Stop her when it sounds like a movie.
It’s 1937. Her father, Elliott White Springs, sits in his Fort Mill living room entertaining a German he fought as a flying ace in World War I. A young Anne Springs Close runs in from the nursery, having just heard news on the radio.
The Hindenburg exploded.
"I can remember running into the den to tell my mother and father this terrible news,” said Close, who is headed to the would-be landing spot in Lakehurst, N.J., for an 80th anniversary event Friday. “That's how they heard about it."
Close wasn’t invited for her newsbreaking. Organizers reached out because she is one of the last living links to the infamous lighter-than-air craft.
“They invited me because there are maybe three people alive who crossed the ocean on the Hindenburg,” Close said. “Yes, it's very exclusive.”
Only about 1,000 people crossed the Atlantic Ocean safely on less than a dozen trips the summer of 1936. Close’s father flew over in July that year.
“He cabled my mother and said ‘it’s perfectly safe, send the children,’” Close recalls. “So much for that.”
The family punched tickets. Close, then 10, and her brother Sonny joined their mother Frances Ley Springs, their German nanny and the nanny’s brother. Close’s mother made news as passenger No. 1,000 to cross the ocean. The Sept. 18, 1936 New York Times noted the special duralumin tray she received to honor the milestone. And the record 132 people who boarded the Hindenburg’s eighth transatlantic trip.
“Ten years old, you remember pretty much,” Close said. “I remember it was pretty crowded and not much to do. Not much room to move around. You were down in the gondola. I remember the slanted windows.”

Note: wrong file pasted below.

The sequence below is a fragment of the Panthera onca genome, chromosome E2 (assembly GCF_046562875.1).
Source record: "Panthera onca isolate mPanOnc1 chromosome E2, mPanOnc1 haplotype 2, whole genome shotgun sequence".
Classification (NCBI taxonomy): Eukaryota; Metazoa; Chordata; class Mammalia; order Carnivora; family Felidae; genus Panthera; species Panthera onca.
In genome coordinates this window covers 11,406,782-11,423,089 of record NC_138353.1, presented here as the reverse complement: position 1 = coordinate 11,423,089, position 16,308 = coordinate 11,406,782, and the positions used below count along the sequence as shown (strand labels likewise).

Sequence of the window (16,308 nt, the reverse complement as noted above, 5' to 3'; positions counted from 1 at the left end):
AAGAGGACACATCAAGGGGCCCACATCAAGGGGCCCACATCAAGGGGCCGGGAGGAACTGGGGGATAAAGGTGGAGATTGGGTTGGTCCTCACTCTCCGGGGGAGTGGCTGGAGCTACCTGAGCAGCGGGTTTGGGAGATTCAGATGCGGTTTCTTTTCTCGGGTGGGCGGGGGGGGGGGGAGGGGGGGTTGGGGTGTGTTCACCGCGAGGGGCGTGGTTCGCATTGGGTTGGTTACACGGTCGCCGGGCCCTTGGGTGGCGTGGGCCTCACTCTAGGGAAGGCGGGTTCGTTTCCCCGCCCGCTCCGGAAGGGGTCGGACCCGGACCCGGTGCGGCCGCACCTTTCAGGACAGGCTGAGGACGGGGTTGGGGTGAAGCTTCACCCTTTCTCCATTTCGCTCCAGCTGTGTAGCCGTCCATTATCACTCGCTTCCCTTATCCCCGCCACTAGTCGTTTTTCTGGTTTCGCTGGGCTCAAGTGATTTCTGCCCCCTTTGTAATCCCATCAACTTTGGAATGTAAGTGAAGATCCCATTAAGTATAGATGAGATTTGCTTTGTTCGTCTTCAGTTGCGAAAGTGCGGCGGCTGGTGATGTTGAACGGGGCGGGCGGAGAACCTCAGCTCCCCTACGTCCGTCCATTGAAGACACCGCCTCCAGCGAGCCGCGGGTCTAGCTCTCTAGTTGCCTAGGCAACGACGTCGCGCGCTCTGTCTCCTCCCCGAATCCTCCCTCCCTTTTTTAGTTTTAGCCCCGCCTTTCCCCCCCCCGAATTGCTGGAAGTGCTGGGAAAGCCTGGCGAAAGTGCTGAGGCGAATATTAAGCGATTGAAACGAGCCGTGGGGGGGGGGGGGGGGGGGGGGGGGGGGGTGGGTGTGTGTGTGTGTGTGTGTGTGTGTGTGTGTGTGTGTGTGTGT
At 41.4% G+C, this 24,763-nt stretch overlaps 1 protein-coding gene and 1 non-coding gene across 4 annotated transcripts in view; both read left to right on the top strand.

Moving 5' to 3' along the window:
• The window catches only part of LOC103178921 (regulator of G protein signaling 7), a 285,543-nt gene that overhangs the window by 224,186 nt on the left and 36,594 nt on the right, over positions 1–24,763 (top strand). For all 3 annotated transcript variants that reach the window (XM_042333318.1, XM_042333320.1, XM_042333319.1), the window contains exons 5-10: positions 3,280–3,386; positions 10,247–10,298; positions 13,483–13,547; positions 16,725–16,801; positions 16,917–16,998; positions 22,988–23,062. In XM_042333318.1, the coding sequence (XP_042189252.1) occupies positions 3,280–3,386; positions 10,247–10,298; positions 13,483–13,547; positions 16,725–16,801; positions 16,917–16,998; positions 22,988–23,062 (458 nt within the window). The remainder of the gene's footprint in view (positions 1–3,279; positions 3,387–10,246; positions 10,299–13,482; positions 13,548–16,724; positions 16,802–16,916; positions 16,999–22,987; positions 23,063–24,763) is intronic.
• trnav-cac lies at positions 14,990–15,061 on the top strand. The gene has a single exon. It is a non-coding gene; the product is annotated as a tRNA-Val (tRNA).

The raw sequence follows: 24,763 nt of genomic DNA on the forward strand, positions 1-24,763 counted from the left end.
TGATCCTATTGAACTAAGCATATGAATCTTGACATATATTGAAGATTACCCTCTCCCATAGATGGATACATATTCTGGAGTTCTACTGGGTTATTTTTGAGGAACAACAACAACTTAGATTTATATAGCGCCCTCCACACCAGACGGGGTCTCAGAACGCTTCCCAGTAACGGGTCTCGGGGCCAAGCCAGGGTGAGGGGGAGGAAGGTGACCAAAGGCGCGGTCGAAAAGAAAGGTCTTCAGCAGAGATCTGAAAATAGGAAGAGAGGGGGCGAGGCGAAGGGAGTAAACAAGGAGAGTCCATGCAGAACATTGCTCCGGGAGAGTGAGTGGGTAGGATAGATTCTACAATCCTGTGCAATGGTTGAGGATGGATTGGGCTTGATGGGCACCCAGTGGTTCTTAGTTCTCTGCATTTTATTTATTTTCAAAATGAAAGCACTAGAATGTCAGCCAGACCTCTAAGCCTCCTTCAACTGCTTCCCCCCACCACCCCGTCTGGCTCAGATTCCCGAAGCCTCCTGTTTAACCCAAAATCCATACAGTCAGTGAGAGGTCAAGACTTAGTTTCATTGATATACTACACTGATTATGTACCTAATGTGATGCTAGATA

Those slanted windows, which brought in more sunlight than traditional ones, so impressed Close’s father that he mimicked the design with the Springs Industries building in Fort Mill that served as a major economic catalyst for the town during the 20th century. Natural light is a bit of a family tradition. Close provided plenty of it when she set aside 2,100 acres for the Fort Mill greenway bearing her name that opened 22 years ago.
Back in 1936, though, Close was just one of the two children on a zeppelin gondola largely filled with German businessmen. World War I was a recent memory. World War II, a coming crisis.
“Americans weren't traveling too much to Germany,” Close said.
Memories from her trip are reminiscent of the times. Apart from jigsaw puzzles there was little to do but watch ships on the sea below, growing bigger or smaller depending on the Hindenburg’s lifts and lulls with the weather.
“It's speed depended upon the air current,” Close said. “The height varied and the size of the ships varied depending on how high you were.”
Crew were “paranoid about fire, of course,” Close said. Cigarettes, pipes, cigars and anything to light them had to go to a special attendant for placement in a special box.
“If you wanted to smoke, you had to go to him,” Close said. “You had to go in what looked like a big metal telephone booth. I tell people that when we do a history event and the children don’t know what I’m talking about. I have to explain what a telephone booth was.”
Close has had plenty of time to prepare her accounts. She often tells of her connection to Hindenburg history, though she didn’t for several decades after her first and only passage.
“You didn't talk about Germany or having been there,” Close said of post-World War II America. “It was sort of taboo.”
Years later she remodeled the iconic Fort Mill home where she first broke the news to her father – the White Homestead appears on the National Register of Historic Places for having housed the last Confederate cabinet meeting – and a picture emerged linking the family to the Hindenburg.